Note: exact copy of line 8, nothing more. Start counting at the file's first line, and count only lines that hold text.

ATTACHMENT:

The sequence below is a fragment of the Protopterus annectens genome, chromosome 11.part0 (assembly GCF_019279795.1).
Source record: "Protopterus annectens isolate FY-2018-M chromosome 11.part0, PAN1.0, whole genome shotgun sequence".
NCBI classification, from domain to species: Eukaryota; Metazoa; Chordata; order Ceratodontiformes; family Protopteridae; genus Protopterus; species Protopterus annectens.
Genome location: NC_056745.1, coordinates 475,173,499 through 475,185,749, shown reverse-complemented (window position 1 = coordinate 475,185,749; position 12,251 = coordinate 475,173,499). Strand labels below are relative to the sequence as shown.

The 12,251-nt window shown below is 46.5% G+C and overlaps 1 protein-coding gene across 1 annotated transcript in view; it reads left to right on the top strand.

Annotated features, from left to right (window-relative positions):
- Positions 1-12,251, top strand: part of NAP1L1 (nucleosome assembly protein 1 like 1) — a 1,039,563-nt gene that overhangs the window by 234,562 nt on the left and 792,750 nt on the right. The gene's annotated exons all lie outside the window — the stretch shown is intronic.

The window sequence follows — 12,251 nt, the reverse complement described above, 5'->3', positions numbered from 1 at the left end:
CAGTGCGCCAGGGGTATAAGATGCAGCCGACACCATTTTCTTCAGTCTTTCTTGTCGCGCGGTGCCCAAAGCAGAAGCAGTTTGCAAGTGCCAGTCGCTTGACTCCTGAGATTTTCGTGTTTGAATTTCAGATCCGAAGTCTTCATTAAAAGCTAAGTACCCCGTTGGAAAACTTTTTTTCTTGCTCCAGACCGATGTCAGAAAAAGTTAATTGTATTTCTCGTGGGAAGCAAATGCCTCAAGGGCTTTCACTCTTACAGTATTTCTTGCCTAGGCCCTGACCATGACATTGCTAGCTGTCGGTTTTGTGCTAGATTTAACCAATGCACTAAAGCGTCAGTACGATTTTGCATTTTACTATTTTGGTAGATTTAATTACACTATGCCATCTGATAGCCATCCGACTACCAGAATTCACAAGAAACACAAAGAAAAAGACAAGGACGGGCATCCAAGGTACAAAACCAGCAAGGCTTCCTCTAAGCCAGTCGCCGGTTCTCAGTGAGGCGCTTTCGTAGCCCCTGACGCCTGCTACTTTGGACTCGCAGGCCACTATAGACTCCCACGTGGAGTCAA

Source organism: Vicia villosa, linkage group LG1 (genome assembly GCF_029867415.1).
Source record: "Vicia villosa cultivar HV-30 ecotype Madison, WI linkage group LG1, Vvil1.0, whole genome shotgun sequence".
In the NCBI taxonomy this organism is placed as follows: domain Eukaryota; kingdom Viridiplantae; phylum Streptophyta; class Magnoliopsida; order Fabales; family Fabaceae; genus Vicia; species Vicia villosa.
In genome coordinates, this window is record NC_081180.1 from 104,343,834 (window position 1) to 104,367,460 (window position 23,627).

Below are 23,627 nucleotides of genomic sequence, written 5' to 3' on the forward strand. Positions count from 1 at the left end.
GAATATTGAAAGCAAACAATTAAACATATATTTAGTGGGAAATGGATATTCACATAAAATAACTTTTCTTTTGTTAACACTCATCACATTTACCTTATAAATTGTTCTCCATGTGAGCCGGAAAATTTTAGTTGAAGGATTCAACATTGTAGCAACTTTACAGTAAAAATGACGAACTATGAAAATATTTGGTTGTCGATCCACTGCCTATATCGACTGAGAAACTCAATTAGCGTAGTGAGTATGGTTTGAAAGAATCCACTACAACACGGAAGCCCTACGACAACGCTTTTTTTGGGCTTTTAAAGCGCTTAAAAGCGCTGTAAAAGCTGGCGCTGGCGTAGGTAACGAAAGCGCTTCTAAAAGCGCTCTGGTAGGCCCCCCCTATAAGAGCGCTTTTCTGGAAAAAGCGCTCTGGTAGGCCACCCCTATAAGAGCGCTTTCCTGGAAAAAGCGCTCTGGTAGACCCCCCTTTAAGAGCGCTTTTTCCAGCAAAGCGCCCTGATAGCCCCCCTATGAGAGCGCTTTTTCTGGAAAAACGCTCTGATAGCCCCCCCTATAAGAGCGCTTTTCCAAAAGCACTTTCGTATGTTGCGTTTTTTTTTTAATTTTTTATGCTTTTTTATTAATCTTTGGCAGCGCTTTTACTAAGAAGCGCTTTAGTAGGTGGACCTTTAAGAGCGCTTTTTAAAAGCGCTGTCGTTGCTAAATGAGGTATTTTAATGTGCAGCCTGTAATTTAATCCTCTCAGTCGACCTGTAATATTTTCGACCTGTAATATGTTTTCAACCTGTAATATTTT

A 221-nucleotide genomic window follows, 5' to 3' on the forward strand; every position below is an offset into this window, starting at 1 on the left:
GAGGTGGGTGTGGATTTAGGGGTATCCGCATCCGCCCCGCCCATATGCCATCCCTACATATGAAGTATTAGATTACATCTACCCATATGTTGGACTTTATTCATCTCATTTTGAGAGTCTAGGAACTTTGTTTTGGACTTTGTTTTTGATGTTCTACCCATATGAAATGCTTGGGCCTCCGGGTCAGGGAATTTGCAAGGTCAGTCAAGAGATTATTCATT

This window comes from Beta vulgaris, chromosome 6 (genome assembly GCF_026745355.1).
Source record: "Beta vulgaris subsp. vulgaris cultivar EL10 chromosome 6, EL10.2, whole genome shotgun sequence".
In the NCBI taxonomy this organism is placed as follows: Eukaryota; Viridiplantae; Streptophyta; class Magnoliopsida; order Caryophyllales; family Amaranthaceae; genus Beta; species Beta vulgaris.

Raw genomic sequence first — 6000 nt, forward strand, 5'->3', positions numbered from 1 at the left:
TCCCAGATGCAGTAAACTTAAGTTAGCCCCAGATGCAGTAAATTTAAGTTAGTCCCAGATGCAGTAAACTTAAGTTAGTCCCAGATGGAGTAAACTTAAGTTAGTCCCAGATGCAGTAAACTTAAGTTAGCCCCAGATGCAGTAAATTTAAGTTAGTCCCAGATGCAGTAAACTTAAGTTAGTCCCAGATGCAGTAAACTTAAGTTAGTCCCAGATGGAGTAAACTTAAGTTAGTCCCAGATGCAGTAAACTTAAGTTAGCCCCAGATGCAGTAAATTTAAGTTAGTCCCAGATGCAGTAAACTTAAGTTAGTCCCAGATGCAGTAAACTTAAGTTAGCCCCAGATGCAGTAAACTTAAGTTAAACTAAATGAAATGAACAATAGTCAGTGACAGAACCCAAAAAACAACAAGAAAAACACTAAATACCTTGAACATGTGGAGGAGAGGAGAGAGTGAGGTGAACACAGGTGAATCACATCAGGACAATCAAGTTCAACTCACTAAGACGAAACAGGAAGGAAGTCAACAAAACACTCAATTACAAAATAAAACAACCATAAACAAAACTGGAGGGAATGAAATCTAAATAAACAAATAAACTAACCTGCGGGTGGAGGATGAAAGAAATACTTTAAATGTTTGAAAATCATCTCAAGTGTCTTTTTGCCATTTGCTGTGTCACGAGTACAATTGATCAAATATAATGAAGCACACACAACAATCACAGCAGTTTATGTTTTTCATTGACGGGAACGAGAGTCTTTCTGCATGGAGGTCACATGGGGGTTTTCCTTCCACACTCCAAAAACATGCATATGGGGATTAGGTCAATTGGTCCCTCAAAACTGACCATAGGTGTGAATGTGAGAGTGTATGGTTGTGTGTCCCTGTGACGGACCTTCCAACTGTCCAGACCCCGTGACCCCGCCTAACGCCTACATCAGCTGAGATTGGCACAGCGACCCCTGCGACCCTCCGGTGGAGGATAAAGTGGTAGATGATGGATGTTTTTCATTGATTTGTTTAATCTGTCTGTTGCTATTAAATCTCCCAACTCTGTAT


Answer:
The window sequence follows — 12,251 nt, the reverse complement described above, 5'->3', positions numbered from 1 at the left end: